Algerian authorities have been responsible for dealing with the situation at the In Amenas gas plant, and Algerian TV reported earlier that 13 Algerian hostages and 17 foreign hostages had escaped. Neither Statoil officials nor Norwegian government officials could confirm that report, however, and said they had no information whether any Norwegians were among the 17 who reportedly fled.

The drama continued to build with the situation changing almost constantly and, as Foreign Minister Espen Barth Eide said, “involving so many.” There were reports that Algerian troops still surrounded the large facility, defying the terrorists’ demands that they disperse, and had attacked with helicopters. There were also reports the area was ringed with explosives and that several hostages also had been forced to wear so-called “bomb belts” that would explode if the Algerian military attacked.

Four of the Norwegians and one Canadian Statoil employee made it to safety as the attack began early Wednesday morning, while the fate of their colleagues was unclear.

Earlier reports from international news agencies and a Swiss newspaper claimed several hostages were wounded, possibly by  Algerian troops who started shooting at the area where the hostages were being held earlier in the day. There also were reports that Algerian forces launched the helicopter attack on the site in an effort to free the hostages, who come from countries including France, the US, Japan, Canada, Austria, Ireland and the UK in addition to Norway and Algeria. Broadcaster Al Jazeera reported that a Japanese and Norwegian were wounded in the attack.

Norwegian Foreign Minister Espen Barth Eide and his colleagues in the ministry in Oslo, where a crisis center was quickly set up, continued to say they had no information whether any Norwegians were among the dead or wounded.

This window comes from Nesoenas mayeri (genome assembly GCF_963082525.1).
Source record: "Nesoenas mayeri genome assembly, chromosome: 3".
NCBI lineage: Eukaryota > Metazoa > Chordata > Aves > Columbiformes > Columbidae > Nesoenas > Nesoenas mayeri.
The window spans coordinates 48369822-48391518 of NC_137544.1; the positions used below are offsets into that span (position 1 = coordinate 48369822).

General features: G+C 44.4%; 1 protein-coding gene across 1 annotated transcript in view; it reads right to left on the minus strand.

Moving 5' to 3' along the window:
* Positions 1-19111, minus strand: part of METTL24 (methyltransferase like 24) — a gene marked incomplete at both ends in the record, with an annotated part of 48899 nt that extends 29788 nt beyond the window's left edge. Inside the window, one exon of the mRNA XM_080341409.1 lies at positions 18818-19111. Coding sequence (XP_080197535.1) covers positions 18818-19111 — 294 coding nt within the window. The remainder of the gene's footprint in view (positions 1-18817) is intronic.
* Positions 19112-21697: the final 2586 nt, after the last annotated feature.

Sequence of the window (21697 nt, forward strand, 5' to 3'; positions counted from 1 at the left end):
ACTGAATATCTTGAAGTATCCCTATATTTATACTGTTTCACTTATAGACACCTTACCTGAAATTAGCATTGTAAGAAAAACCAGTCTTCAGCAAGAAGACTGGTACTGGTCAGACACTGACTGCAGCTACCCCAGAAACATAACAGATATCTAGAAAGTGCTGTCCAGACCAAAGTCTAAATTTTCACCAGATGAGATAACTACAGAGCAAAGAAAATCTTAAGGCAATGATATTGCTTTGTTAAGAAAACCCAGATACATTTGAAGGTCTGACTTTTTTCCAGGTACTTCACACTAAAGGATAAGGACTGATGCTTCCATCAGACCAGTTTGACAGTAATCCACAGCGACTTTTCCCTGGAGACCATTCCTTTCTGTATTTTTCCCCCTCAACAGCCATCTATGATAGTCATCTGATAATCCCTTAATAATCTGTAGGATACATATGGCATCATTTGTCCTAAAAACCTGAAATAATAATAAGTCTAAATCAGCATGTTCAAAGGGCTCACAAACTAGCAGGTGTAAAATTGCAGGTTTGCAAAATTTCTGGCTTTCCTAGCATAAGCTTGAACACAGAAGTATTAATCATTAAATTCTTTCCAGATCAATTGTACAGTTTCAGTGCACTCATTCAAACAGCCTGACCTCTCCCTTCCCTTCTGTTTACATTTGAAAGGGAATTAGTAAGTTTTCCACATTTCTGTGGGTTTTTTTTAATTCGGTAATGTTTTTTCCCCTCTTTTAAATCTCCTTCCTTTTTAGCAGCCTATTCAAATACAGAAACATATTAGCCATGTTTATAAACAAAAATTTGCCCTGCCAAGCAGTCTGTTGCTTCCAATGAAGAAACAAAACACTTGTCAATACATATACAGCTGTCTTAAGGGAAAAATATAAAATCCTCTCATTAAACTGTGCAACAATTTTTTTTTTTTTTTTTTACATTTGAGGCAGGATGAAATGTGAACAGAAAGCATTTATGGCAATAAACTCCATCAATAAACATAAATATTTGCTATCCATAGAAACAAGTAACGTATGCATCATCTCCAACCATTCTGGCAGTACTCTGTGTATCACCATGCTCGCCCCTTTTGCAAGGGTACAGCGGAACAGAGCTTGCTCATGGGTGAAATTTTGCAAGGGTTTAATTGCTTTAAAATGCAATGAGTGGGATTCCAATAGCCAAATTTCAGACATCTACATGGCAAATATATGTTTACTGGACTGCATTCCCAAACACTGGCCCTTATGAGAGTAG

‘Demanding’
“I can only pass on the information I have, and ask for understanding that it’s demanding to get complete and accurate information given the situation,” Eide told Norwegian Broadcasting (NRK) at midday on Thursday. “But as of now, we’ve had no information that a Norwegian was killed, nor has Statoil.”

He wouldn’t comment on the reports that some hostages were forced to wear bomb belts or were wounded. “We know a bit about the hostages’ situation, but we have decided not to say much about it,” Eide said, out of consideration to the hostages’ families and the hostages’ safety.

Eide said the situation remain serious and unclear, with a lot at stake. “There are so many different players involved here,” he said. “It’s extremely dramatic.”

The Norwegian government has sent a crisis team to Algeria t0 provide back-up for Norway’s embassy and to be “as prepared as possible” for any release of hostages or other developments. While Statoil’s chief executive Helge Lund indicated early Thursday that the hostage drama may drag on, it could also quickly end through military action or surrender.

“We’re talking with the Algerians and the other countries involved and we’re advocating restraint,” Eide said. “The main focus has to be the lives of the hostages.”

Views and News from Norway/Nina Berglund